Monday, August 29, 2011

Beijing’s unopened secret gift package to Nepal

You may think that Communists are atheists. You are wrong. They have recently become great experts in religious matters, including ‘soul’ reincarnations and reestablishing Buddhist institutions.

Last year, Beijing announced some new regulations to select what they call ‘Living Buddhas’. Termed Management Measures for the Reincarnation of Living Buddhas in Tibetan Buddhism, it proclaimed that “the reincarnation of Living Buddhas shall not be interfered or dominated by any organisation or individual abroad (read the Dalai Lama) … the reincarnation of living Buddhas should fulfill the application and approval procedures.”

In other words, the Party is the only legitimate body to select the reincarnations of diseased Tibetan Lamas. Amazing! In fact, there is nothing really new in the Chinese rulers’ attitude: during the nineteenth century, the Chinese ambassadors in Lhasa knew the trick well:

‘Control the reincarnation system; you will control the country!’ The Ninth to Twelfth Dalai Lamas died mysteriously before attaining majority. Chinese-controlled puppet regents could manage the interregnum.Closer in time, a few days after criticising the Party at a public function in Shigatse in 1989 (in the presence of the then Tibet party secretary, Hu Jintao), the Panchen Lama ‘passed away’.

The Party could not accept to lose control over the courageous Lama.

In India, left-minded people have also become great experts in Buddhist philosophy. Last year, Dr Amartya Sen made a rather surprising statement: when asked about the omission of the Dalai Lama’s name from the Nalanda University project, the Nobel Economics Laureate said that “religious studies could be imparted without involvement of religious leaders.”

This seems out of tune with the spirit of the ancient Indian viharas. In the 1960s in Europe, when the first Buddhist Lamas were engaged as lecturers, they were told to interpret Buddhism not as an insider, but an outsider. It is probably what Dr Sen meant when he spoke about the Dalai Lama:

“Being religiously active may not be the same as (being) an appropriate person for religious studies.”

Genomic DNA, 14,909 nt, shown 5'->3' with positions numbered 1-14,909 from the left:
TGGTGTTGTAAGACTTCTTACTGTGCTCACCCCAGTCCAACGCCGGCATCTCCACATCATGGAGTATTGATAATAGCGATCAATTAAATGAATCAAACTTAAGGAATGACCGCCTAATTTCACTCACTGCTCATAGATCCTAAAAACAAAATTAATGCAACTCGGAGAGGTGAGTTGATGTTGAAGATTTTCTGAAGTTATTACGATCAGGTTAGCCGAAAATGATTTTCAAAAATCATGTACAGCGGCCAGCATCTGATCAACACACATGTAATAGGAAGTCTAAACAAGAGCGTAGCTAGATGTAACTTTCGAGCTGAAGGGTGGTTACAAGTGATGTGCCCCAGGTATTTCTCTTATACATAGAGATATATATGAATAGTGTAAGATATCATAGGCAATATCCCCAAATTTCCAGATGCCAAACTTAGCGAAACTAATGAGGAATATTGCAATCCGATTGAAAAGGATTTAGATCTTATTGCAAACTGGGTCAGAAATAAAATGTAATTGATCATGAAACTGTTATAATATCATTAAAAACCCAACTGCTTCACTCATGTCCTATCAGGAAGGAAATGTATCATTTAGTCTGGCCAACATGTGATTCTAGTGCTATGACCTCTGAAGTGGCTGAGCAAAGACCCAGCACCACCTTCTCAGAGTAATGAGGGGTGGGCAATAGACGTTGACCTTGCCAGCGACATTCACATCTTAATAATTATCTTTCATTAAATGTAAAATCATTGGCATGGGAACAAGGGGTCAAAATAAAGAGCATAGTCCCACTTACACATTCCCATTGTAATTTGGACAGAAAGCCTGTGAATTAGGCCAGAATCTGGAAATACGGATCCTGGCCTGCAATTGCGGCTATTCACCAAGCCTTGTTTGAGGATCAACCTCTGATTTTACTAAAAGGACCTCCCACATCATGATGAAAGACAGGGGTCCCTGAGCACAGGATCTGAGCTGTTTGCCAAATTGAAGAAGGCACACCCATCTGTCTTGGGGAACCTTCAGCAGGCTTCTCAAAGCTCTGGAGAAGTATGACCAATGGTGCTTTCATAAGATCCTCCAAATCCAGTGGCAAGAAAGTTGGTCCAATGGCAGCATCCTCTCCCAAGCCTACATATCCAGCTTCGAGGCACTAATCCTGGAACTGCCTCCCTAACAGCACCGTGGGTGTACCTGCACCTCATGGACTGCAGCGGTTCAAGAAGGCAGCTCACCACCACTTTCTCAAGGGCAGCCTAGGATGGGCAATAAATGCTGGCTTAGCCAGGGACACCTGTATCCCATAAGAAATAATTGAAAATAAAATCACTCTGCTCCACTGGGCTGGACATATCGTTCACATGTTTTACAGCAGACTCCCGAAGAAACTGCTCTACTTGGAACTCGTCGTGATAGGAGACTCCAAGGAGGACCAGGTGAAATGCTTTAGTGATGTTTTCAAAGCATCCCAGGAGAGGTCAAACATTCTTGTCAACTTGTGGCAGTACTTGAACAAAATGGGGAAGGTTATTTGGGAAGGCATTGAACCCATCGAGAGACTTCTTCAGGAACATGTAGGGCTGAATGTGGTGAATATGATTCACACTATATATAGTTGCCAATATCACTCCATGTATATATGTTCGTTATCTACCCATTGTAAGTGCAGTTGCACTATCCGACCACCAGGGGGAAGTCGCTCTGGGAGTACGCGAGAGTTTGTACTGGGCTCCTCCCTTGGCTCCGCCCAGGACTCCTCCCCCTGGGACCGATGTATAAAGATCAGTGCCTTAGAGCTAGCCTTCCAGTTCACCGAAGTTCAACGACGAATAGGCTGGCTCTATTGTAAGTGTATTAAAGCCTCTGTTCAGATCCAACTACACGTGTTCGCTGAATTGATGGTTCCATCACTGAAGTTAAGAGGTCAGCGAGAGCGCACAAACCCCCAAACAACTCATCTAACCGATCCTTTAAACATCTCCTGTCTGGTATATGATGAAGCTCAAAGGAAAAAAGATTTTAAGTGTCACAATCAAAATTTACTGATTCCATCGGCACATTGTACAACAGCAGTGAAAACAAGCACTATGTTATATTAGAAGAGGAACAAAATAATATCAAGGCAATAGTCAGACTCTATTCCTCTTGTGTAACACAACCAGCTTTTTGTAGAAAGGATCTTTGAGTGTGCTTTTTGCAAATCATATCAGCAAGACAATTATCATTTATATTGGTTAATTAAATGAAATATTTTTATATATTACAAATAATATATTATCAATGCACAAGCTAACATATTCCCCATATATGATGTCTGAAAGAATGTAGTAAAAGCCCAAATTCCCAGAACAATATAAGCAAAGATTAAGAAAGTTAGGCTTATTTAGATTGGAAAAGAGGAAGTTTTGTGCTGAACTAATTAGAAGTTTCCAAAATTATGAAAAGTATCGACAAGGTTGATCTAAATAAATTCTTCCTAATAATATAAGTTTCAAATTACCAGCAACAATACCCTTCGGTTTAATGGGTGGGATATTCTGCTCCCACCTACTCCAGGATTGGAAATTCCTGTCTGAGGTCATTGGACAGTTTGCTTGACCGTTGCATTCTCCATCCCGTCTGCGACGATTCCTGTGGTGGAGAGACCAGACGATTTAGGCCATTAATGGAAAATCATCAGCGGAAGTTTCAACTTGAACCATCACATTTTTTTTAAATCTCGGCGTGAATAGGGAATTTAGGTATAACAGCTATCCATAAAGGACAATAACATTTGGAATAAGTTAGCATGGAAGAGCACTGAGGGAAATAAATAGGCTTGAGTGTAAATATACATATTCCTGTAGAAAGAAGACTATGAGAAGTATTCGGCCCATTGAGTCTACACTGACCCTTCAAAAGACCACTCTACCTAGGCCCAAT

Dr Sen should try to find out why the Indian viharas attracted so many scholars and students from Korea, Japan, China, Tibet, Indonesia, Persia or Greece, at least till the day they were looted by Muslim invaders in 1193.

Simply because the teachers, the gurus taught what they had practiced and experienced. Unfortunately, Dr Sen probably wants to recreate a new Santiniketan, an academic institution without its original spirit.

Interestingly in December 2010, during his visit to India, Chinese Premier Wen Jiabao gave a large contribution to Nalanda University. This could explain Dr Sen’s reaction.

The joint communiqué issued by the prime ministers of India and China mentions: “China welcomed India’s efforts to revive the Nalanda University. Both sides appreciated the work of the Nalanda Mentor Group and the progress made so far. India welcomed China’s contribution of US dollars 1 million for the Nalanda University.”

And much more funds are expected from China through a consortium based in Singapore. Beijing seems keen to develop other religious places. Take Lumbini, the birth place of the Buddha in Nepal.

Surendra Devkota wrote in The Himalayan Times: “Comrade Prachanda of the Maoist party seems in a mission of transformation from an atheist to a monk. Thanks to the Chinese donation of $3 billion to Hong Kong-based quasi-government NGO - Asia Pacific Exchange and Cooperation Foundation (APECF)”.

Further, this organisation signed a deal with the UN Industrial Development Organisation to develop Lumbini, the birth place of the Buddha located a few kilometers from the Indian border.

The Nepali newspaper reminds its readers that “when the Taliban government in March 2001 destroyed the two massive and ancient Buddha statues dating back to the second century AD, in Afghanistan’s central province of Bamiyan, the Maoists celebrated!”

Till recently the Maoists were better known for their hardcore atheism than their religious propensity, but times are changing. Fortunately, a fortnight after the APECF announced its plan for a virtual takeover of Lumbini, Nepal rejected the deal: “Nepal is the actual stakeholder… how can we own a deal struck in a third country without the formal consent of the actual stakeholder? said Modraj Dottel, spokesperson of Nepal’s culture ministry.

It is in this atmosphere that Zhou Yongkang, a member of the all-powerful Politburo Standing Committee of the Communist Party of China, one of the nine bosses of the Middle Kingdom, arrived in Kathmandu on August 16. Before his arrival, reports mentioned that Zhou Yongkang had a ‘secret gift package’ in his luggage.

Was it connected with the Maoist ‘revival’ of Buddhism? We will not know because Zhou’s visit did not go as per the planned script, since the Nepali prime minister had resigned a few days before Zhou’s arrival and no ‘gift’ could be presented.

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